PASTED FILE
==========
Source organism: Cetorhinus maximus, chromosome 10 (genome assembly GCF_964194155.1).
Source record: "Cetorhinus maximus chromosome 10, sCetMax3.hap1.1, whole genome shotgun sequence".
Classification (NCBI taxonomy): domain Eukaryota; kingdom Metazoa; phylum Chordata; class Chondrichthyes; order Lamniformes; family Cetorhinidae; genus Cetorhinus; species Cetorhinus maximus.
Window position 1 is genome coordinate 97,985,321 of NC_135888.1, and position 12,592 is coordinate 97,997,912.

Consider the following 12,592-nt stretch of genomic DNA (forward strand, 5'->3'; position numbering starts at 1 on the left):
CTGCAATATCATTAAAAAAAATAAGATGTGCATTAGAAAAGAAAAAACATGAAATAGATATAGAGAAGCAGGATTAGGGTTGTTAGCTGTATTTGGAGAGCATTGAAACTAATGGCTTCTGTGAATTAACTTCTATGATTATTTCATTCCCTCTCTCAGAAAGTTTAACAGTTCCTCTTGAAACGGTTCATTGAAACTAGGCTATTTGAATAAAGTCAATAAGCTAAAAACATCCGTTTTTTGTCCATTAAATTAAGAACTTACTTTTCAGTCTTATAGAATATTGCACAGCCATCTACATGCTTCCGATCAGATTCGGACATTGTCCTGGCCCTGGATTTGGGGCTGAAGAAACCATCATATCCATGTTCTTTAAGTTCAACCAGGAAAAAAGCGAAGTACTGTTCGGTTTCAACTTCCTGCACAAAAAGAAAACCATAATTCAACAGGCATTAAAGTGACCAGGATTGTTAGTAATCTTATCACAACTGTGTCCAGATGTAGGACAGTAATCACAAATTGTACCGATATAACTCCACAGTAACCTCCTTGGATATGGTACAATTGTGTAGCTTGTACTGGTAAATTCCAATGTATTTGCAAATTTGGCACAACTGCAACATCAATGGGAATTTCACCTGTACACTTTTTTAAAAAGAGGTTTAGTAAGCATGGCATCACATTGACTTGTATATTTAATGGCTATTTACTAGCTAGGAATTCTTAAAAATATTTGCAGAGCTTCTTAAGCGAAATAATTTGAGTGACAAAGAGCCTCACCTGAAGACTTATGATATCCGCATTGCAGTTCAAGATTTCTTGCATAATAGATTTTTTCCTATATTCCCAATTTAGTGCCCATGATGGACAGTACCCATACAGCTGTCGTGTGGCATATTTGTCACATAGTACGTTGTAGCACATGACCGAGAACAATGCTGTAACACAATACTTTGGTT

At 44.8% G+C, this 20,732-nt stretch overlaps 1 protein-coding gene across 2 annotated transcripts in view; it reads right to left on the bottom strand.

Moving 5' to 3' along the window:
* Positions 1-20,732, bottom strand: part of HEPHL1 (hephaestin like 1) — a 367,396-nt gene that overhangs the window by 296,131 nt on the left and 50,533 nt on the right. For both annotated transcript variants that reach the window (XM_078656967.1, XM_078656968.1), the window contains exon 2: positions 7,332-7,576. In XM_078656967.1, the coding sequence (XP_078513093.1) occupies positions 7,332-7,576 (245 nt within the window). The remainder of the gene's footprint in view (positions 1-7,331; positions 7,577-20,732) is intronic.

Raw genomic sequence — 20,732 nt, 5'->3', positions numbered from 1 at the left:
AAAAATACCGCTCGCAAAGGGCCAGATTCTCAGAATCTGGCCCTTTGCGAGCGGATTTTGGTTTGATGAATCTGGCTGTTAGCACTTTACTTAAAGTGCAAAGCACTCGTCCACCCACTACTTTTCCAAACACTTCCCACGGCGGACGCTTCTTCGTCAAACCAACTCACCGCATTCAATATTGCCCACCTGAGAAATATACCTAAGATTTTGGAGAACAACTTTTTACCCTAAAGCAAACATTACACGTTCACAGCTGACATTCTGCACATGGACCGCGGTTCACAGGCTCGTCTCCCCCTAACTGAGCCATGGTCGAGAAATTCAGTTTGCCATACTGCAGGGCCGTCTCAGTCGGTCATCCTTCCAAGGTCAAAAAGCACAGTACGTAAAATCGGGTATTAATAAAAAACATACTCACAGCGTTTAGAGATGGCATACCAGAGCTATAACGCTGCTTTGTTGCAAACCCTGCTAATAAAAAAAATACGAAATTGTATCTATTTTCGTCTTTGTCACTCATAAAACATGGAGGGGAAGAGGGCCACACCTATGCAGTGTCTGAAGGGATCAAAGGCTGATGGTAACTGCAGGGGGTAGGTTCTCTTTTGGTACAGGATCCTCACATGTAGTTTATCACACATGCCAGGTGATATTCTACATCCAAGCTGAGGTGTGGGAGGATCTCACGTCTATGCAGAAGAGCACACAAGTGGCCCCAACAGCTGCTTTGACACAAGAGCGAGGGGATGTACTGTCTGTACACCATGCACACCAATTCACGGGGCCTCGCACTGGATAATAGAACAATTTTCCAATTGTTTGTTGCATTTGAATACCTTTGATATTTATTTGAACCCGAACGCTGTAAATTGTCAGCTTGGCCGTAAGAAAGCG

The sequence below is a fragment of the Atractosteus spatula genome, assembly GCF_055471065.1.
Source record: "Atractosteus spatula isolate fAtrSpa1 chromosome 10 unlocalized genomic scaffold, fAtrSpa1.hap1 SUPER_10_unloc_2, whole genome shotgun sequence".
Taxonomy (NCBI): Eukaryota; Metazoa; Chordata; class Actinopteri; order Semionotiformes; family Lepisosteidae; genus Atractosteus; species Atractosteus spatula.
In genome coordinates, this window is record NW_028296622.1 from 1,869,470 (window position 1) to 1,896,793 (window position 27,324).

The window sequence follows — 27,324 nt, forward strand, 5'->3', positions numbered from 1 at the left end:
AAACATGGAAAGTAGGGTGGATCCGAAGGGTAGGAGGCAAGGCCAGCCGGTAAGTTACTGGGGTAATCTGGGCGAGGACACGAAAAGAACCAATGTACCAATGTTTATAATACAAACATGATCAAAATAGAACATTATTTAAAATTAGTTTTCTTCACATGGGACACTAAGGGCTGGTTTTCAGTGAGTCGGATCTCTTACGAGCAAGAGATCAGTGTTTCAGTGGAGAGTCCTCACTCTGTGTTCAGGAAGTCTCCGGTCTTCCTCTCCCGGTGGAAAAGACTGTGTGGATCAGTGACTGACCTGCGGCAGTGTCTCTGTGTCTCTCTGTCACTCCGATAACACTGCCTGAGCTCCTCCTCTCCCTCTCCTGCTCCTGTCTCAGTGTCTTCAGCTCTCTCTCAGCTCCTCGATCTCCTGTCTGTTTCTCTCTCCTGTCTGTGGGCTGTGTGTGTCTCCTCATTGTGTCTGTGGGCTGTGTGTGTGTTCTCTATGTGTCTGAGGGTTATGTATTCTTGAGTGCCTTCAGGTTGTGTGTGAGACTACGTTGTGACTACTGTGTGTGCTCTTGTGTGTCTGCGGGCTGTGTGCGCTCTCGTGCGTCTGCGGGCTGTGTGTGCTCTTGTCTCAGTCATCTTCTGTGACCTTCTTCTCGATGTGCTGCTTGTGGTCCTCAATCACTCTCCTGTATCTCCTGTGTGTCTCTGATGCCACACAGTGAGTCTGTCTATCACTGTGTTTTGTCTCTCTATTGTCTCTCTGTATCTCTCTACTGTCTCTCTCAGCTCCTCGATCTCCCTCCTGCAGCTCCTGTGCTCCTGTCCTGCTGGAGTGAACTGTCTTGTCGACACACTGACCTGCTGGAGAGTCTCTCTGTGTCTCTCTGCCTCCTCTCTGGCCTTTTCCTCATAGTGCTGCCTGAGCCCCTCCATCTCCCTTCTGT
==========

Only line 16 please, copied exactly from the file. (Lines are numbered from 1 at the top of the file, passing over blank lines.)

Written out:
The window sequence follows — 27,324 nt, forward strand, 5'->3', positions numbered from 1 at the left end: